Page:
Report of the 2023 US-Japan Women Leaders Dialogue | Empowering Our Future

Kimberly Gould Ashizawa

This report offers findings and recommendations from the 2023 US-Japan Women Leaders Dialogue. The program brought a delegation of six women leaders—four Diet members and two business executives—from Japan to Washington DC for a weeklong series of high-level briefings and discussions. Organized by the Japan Center for International Exchange (JCIE/Japan and JCIE/USA), this was the fourth US-Japan Women Leaders Dialogue.

The delegation arrived in Washington DC on September 11, 2023, for a weeklong series of dialogues that allowed them to engage with approximately 130 people from government, business, academia and think tanks, nonprofit organizations, and the media. These conversations covered everything from trade, security, and politics to education and the arts, with an underlying theme of gender equity informing many of the sessions.

A highlight of the week was the US-Japan Women in STEM Roundtable on Capitol Hill. The event built on the findings of our 2022 Dialogue, which pointed to STEM (science, technology, engineering, and mathematics) as an area offering the greatest room for growth for women in terms of well-paying and flexible jobs. The Roundtable brought together roughly 40 American and Japanese experts from various sectors to discuss the many shared challenges, as well as some notable differences, between women’s experiences in STEM-related careers in academia, business, and government in the United States and Japan, and what can be done by the United States and Japan, both individually and together, to empower women in STEM fields.


Below is a sampling of the recommendations that emerged from the dialogue. For the full findings and recommendations, download the report.

US-Japan cooperation on women in politics
  • Promote exchanges on best practices in training and mentorship for aspiring female politicians.
  • Support joint research and dialogues on effective ways to address gender-based online abuse and harassment of women policymakers and candidates.
US-Japan cooperation on women in the workforce
  • Support comparative analyses and sharing of data on public and private sector policies designed to create inclusive workplaces and address the gender pay gap.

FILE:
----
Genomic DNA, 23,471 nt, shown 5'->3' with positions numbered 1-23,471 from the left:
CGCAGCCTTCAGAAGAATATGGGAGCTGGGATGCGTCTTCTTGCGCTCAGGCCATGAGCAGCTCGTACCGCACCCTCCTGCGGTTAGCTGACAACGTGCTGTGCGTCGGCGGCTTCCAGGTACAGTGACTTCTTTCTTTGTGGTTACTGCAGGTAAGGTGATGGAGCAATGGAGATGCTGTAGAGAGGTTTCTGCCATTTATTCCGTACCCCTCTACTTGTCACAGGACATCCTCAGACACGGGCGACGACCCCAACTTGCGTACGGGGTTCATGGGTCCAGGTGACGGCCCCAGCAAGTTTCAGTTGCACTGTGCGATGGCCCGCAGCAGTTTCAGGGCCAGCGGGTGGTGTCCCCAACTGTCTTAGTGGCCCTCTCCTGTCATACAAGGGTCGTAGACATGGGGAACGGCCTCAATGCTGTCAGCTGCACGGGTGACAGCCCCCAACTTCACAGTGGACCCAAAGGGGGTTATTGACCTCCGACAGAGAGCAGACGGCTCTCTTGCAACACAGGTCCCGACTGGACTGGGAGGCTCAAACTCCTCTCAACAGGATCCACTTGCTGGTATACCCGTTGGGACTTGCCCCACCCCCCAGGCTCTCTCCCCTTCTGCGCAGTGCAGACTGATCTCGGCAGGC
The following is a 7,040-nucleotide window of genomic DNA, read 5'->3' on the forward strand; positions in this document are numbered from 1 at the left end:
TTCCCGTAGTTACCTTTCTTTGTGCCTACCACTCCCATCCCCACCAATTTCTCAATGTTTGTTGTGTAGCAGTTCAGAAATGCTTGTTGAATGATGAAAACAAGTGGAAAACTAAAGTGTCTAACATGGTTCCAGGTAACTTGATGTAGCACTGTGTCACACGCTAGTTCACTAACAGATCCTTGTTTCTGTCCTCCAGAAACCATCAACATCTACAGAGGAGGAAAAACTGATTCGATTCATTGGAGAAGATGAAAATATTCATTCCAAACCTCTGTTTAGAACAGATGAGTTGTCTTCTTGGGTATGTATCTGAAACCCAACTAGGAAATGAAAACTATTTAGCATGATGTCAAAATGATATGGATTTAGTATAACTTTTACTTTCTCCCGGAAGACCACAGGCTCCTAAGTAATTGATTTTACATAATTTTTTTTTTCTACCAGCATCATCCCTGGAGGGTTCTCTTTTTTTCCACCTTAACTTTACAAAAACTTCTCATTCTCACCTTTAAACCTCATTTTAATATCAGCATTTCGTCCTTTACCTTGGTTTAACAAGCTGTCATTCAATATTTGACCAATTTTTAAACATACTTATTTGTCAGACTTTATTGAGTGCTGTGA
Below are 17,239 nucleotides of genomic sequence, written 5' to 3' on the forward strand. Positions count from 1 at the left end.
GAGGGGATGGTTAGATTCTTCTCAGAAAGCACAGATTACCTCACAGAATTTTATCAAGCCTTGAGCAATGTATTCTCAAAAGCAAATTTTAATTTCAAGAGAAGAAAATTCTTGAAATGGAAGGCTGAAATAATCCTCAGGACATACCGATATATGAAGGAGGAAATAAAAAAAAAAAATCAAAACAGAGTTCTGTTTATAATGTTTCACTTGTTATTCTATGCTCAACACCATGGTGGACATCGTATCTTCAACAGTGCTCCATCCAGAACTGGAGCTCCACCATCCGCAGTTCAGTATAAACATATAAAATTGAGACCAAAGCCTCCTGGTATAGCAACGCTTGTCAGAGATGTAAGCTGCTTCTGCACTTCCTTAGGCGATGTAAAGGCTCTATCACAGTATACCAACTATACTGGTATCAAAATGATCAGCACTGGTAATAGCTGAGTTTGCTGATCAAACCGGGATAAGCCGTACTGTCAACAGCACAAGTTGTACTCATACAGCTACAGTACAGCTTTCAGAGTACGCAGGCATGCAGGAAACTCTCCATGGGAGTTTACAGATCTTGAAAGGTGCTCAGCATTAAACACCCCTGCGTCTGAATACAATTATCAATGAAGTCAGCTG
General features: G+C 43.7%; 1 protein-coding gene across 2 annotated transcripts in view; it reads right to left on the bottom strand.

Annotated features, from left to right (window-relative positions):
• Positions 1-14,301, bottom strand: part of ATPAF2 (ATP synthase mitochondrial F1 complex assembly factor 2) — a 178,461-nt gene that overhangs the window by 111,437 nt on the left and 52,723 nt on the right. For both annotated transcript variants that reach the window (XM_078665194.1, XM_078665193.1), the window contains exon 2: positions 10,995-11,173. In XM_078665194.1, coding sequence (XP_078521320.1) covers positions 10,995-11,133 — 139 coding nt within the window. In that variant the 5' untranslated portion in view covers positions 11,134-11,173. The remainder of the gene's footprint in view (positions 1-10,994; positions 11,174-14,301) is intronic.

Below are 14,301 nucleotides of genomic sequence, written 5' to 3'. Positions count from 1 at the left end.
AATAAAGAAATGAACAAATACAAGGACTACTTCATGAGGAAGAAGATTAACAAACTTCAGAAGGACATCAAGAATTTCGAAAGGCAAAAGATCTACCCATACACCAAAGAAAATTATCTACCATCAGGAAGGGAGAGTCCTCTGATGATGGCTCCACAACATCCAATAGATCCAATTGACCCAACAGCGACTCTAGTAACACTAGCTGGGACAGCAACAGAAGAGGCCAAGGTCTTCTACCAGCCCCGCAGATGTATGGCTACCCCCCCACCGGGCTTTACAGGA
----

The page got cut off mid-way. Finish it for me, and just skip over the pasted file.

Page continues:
• Jointly examine how each country is working to provide accessible and affordable childcare and long-term care, and to “care for the caregivers.”
  • Conduct joint studies of the impact of parental leave policies and of reproductive health rights on women’s career trajectories.
US-Japan cooperation on women in international relations & WPS
  • Implement/expand bilateral and multilateral commitments to address gender issues—e.g., US-Japan-ROK cooperation/exchanges to promote women’s economic participation.
  • Coordinate closely with allies and partners to ensure women are at the table in discussions on peacebuilding and post-conflict reconstruction.
  • Foster dialogue and collaboration to promote comprehensive strategies and frameworks for implementing women, peace and security (WPS) principles.
US-Japan cooperation on women in STEM
  K-12 level
  • Increase opportunities for students living in Japan and the US who are interested in STEM to interact online or through in-person exchanges.
  • Provide US and Japanese public-school teachers with resources and opportunities to learn from peers implementing effective active learning and inquiry-based learning in their classrooms (in-person or virtual exchanges).

  University level

  • Conduct joint studies of best practices on (1) hiring to recruit and retain women faculty in STEM; and (2) inclusive curriculum in STEM learning for undergraduate/graduate students and continuing education for women who want to join the STEM workforce.
  • Create a government- or privately funded endowment to provide scholarships and grants to promote US-Japan study abroad and collaborative research opportunities for women in STEM.

  STEM business and entrepreneurship

  • Promote the strategic planning of career paths and roles and share best practices in both countries, for example in the area of skills-based hiring practices.
  • Compare and analyze the impact of US and Japanese government and industry initiatives such as quotas and reporting requirements on corporate and investor behavior.
  • Encourage collaboration to provide continuing education with a focus on reskilling programs for women that enable them to keep up with and take advantage of rapid changes in technology.
  • Explore joint alternative funding and access to non-capital resources for women entrepreneurs in STEM fields.
Copyright © 2024 Japan Center for International Exchange. All Rights Reserved.
Cover of the 2023 US-Japan Women Leaders Dialogue Report